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Artificially intelligent bots are threatening the world and more needs to be done, experts warn

The Independent - Tech

The world is under threat from artificial intelligence and needs to do more to keep people safe, experts have urged.


AI's Promise and Risks

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Earlier this year, 116 technology luminaries signed an open letter (PDF) imploring the United Nations to ban "lethal autonomous weapons systems," warning that they would "permit armed conflict to be fought at a scale greater than ever." According to the Independent, it "marks the first time that artificial intelligence (AI) experts and robotics companies have taken a joint stance on the issue." Not all observers are as concerned; Andrew Ng, up until recently Baidu's chief scientist, concludes that "worrying about killer robots is like worrying about overpopulation on Mars--we'll have plenty of time to figure it out." In the early years of the 21st century, few topics have generated more intense interest, or elicited more spirited debate, than AI, beginning with the very understanding of the term: one observer quipped this March that "there are about as many definitions of AI as researchers developing the technology." Robbie Whiting, a founder of the brand consulting firm Junior, contends that "AI is not a buzzword, and it is going to change the world."


We are living in a computer simulation, Elon Musk says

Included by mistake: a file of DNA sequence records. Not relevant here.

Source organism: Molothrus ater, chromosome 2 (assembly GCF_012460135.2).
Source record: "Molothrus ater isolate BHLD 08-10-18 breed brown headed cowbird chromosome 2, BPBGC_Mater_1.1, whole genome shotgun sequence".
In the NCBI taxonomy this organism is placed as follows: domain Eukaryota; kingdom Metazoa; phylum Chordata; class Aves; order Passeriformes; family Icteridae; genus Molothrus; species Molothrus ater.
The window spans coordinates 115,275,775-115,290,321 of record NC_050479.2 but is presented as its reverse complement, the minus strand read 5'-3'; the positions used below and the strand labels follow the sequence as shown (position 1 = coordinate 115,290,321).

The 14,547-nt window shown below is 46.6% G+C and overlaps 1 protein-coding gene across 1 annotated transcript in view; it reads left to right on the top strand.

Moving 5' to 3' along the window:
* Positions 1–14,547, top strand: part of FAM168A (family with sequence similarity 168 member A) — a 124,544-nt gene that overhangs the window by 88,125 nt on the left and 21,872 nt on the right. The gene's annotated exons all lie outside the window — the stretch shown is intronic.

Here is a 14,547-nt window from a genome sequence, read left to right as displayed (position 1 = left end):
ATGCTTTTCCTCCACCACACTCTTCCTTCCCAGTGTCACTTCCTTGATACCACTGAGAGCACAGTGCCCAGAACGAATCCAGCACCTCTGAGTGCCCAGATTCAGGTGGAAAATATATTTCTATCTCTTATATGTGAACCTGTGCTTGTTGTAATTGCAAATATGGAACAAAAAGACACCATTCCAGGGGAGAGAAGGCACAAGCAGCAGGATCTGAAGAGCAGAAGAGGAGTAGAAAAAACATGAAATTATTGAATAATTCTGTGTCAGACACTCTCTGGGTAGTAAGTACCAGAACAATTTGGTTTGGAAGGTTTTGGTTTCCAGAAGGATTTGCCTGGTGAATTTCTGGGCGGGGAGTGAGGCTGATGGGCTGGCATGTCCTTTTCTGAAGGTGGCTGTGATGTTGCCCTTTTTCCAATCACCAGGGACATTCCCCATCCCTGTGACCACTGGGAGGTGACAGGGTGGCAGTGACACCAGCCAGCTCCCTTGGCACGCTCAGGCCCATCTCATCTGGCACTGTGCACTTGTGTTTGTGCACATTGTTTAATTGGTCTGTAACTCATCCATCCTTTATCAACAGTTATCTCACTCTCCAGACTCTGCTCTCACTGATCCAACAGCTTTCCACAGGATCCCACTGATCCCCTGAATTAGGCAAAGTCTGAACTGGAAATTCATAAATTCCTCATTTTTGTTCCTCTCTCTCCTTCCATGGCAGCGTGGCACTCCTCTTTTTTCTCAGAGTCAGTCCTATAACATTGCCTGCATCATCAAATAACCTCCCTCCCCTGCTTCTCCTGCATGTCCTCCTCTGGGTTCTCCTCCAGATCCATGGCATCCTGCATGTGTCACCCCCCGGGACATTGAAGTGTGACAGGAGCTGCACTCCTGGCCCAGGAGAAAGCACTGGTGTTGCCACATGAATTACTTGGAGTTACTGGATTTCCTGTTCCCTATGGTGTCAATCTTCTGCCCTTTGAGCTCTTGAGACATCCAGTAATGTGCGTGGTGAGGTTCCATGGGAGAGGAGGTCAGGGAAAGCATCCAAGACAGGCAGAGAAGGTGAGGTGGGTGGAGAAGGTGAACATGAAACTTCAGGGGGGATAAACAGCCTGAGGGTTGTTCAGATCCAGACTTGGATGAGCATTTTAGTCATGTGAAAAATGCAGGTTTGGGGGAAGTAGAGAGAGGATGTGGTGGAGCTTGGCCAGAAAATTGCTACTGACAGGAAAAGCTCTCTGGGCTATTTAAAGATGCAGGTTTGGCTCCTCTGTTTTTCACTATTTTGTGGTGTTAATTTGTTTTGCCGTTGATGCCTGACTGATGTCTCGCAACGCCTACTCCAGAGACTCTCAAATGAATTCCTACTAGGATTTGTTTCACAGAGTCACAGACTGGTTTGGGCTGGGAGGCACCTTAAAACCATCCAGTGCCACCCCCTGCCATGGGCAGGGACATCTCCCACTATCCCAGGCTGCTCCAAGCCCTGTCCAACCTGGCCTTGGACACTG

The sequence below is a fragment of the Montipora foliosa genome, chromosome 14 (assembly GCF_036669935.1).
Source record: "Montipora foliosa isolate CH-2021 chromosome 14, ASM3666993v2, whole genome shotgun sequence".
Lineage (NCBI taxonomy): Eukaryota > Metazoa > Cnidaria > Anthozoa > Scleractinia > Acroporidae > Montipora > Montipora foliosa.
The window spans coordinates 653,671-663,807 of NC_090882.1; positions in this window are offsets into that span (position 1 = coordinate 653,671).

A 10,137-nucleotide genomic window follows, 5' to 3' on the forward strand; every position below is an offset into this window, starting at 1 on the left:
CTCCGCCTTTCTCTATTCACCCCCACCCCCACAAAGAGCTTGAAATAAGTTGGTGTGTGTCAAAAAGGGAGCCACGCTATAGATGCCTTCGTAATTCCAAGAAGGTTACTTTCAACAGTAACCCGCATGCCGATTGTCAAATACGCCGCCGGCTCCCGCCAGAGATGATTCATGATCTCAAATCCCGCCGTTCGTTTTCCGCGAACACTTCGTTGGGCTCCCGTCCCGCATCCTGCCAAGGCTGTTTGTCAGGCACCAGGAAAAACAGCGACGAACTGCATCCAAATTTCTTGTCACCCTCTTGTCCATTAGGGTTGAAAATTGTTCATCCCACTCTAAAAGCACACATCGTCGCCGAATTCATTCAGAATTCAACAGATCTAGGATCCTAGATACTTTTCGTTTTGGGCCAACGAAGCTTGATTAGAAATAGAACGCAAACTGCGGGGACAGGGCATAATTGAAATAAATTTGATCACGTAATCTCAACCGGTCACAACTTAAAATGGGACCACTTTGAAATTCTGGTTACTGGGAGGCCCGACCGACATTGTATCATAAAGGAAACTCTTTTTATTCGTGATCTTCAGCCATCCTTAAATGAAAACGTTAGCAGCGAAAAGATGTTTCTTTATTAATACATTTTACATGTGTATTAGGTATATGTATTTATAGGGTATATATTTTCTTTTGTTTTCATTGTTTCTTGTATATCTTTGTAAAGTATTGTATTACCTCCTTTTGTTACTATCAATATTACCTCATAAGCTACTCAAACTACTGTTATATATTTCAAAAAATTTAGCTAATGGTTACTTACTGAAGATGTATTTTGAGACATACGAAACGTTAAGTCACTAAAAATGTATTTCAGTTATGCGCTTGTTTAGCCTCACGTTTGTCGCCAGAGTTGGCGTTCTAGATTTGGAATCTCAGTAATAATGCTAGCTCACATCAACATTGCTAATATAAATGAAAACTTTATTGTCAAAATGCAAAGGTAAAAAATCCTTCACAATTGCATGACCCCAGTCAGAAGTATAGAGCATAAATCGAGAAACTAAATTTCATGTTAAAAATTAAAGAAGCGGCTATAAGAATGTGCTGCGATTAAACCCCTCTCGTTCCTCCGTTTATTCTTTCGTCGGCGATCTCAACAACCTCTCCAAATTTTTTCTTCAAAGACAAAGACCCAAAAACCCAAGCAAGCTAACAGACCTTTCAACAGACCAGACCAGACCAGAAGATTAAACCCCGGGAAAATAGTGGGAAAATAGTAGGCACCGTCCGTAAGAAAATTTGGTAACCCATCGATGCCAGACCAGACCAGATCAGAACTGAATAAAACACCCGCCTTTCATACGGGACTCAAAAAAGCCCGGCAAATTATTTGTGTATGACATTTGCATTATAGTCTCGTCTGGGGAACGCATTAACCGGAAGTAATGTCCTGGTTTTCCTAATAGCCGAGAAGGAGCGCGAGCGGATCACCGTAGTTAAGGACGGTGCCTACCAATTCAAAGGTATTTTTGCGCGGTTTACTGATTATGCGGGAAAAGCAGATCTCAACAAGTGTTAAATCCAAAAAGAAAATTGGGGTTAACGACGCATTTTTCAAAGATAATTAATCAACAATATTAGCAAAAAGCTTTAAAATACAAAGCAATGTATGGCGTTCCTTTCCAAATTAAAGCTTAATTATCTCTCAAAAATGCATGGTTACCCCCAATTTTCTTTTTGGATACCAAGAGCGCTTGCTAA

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Elon Musk has said that there is only a "one in billions" chance that we're not living in a computer simulation. Our lives are almost certainly being conducted within an artificial world powered by AI and highly-powered computers, like in The Matrix, the Tesla and SpaceX CEO suggested at a tech conference in California. Mr Musk, who has donated huge amounts of money to research into the dangers of artificial intelligence, said that he hopes his prediction is true because otherwise it means the world will end. Boston Dynamics describes itself as'building dynamic robots and software for human simulation'. It has created robots for DARPA, the US' military research company Deep Blue, a computer created by IBM, won a match against world champion Garry Kasparov in 1997.


Elon Musk: The chance that we are not living in a computer simulation is 'one in billions'

The Independent - Tech

Elon Musk has said that there is only a "billions in one" chance that we're not living in a computer simulation. Our lives are almost certainly being conducted within an artificial world powered by AI and highly-powered computers, like in The Matrix, the Tesla and SpaceX CEO suggested at a tech conference in California. Mr Musk, who has donated huge amounts of money to research into the dangers of artificial intelligence, said that he hopes his prediction is true because otherwise it means the world will end. Boston Dynamics describes itself as'building dynamic robots and software for human simulation'. It has created robots for DARPA, the US' military research company Deep Blue, a computer created by IBM, won a match against world champion Garry Kasparov in 1997.


These Five Exponential Trends Are Accelerating Robotics

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Visit Singularity Hub for the latest from the frontiers of manufacturing and technology as we bring you coverage of Singularity University's Exponential Manufacturing conference. If you've been staying on top of artificial intelligence news lately, you may know that the games of chess and Go were two of the grand challenges for AI. But do you know what the equivalent is for robotics? Just think about how the game requires razor sharp perception and movement, a tall order for a machine. As entertaining as human vs. robot games can be, what they actually demonstrate is much more important.